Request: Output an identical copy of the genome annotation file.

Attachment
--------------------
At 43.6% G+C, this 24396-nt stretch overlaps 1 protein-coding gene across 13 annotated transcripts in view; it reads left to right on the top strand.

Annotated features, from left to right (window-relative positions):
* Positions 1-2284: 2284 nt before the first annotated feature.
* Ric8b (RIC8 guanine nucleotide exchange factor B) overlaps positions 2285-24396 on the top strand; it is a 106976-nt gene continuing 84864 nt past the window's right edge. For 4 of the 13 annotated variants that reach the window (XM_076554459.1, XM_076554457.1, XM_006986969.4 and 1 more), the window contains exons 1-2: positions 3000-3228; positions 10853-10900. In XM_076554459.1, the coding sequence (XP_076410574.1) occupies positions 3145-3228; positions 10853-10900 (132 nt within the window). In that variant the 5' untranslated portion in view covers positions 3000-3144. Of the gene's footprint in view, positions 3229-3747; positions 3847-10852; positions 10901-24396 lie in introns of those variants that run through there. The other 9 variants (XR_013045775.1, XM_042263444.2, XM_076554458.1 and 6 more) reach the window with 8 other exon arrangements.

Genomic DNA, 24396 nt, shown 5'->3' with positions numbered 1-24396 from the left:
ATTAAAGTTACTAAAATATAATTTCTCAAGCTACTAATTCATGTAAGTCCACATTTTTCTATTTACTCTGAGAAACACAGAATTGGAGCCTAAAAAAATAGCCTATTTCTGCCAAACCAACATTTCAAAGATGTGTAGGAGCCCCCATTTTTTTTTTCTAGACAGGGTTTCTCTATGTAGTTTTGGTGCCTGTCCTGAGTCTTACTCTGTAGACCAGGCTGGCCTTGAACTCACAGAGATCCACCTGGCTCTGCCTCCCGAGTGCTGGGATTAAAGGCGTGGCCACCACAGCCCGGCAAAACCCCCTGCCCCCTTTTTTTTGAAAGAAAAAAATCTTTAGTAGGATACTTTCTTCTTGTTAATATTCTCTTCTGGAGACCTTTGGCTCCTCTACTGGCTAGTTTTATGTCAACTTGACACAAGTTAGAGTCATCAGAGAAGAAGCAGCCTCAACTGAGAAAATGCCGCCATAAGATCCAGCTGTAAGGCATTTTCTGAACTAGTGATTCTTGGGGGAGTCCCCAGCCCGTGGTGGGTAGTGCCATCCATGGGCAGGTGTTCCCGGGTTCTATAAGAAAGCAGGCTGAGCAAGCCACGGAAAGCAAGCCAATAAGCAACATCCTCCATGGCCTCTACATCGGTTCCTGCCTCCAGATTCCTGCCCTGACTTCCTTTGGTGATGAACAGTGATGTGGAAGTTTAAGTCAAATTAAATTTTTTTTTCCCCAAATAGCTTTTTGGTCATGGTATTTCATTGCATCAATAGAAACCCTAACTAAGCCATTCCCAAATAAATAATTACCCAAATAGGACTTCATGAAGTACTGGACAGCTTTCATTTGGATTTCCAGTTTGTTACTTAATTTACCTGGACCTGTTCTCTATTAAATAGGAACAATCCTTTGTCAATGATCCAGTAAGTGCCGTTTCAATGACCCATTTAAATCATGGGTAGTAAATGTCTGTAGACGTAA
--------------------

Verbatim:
At 43.6% G+C, this 24396-nt stretch overlaps 1 protein-coding gene across 13 annotated transcripts in view; it reads left to right on the top strand.

Annotated features, from left to right (window-relative positions):
* Positions 1-2284: 2284 nt before the first annotated feature.
* Ric8b (RIC8 guanine nucleotide exchange factor B) overlaps positions 2285-24396 on the top strand; it is a 106976-nt gene continuing 84864 nt past the window's right edge. For 4 of the 13 annotated variants that reach the window (XM_076554459.1, XM_076554457.1, XM_006986969.4 and 1 more), the window contains exons 1-2: positions 3000-3228; positions 10853-10900. In XM_076554459.1, the coding sequence (XP_076410574.1) occupies positions 3145-3228; positions 10853-10900 (132 nt within the window). In that variant the 5' untranslated portion in view covers positions 3000-3144. Of the gene's footprint in view, positions 3229-3747; positions 3847-10852; positions 10901-24396 lie in introns of those variants that run through there. The other 9 variants (XR_013045775.1, XM_042263444.2, XM_076554458.1 and 6 more) reach the window with 8 other exon arrangements.

Genomic DNA, 24396 nt, shown 5'->3' with positions numbered 1-24396 from the left:
ATTAAAGTTACTAAAATATAATTTCTCAAGCTACTAATTCATGTAAGTCCACATTTTTCTATTTACTCTGAGAAACACAGAATTGGAGCCTAAAAAAATAGCCTATTTCTGCCAAACCAACATTTCAAAGATGTGTAGGAGCCCCCATTTTTTTTTTCTAGACAGGGTTTCTCTATGTAGTTTTGGTGCCTGTCCTGAGTCTTACTCTGTAGACCAGGCTGGCCTTGAACTCACAGAGATCCACCTGGCTCTGCCTCCCGAGTGCTGGGATTAAAGGCGTGGCCACCACAGCCCGGCAAAACCCCCTGCCCCCTTTTTTTTGAAAGAAAAAAATCTTTAGTAGGATACTTTCTTCTTGTTAATATTCTCTTCTGGAGACCTTTGGCTCCTCTACTGGCTAGTTTTATGTCAACTTGACACAAGTTAGAGTCATCAGAGAAGAAGCAGCCTCAACTGAGAAAATGCCGCCATAAGATCCAGCTGTAAGGCATTTTCTGAACTAGTGATTCTTGGGGGAGTCCCCAGCCCGTGGTGGGTAGTGCCATCCATGGGCAGGTGTTCCCGGGTTCTATAAGAAAGCAGGCTGAGCAAGCCACGGAAAGCAAGCCAATAAGCAACATCCTCCATGGCCTCTACATCGGTTCCTGCCTCCAGATTCCTGCCCTGACTTCCTTTGGTGATGAACAGTGATGTGGAAGTTTAAGTCAAATTAAATTTTTTTTTCCCCAAATAGCTTTTTGGTCATGGTATTTCATTGCATCAATAGAAACCCTAACTAAGCCATTCCCAAATAAATAATTACCCAAATAGGACTTCATGAAGTACTGGACAGCTTTCATTTGGATTTCCAGTTTGTTACTTAATTTACCTGGACCTGTTCTCTATTAAATAGGAACAATCCTTTGTCAATGATCCAGTAAGTGCCGTTTCAATGACCCATTTAAATCATGGGTAGTAAATGTCTGTAGACGTAA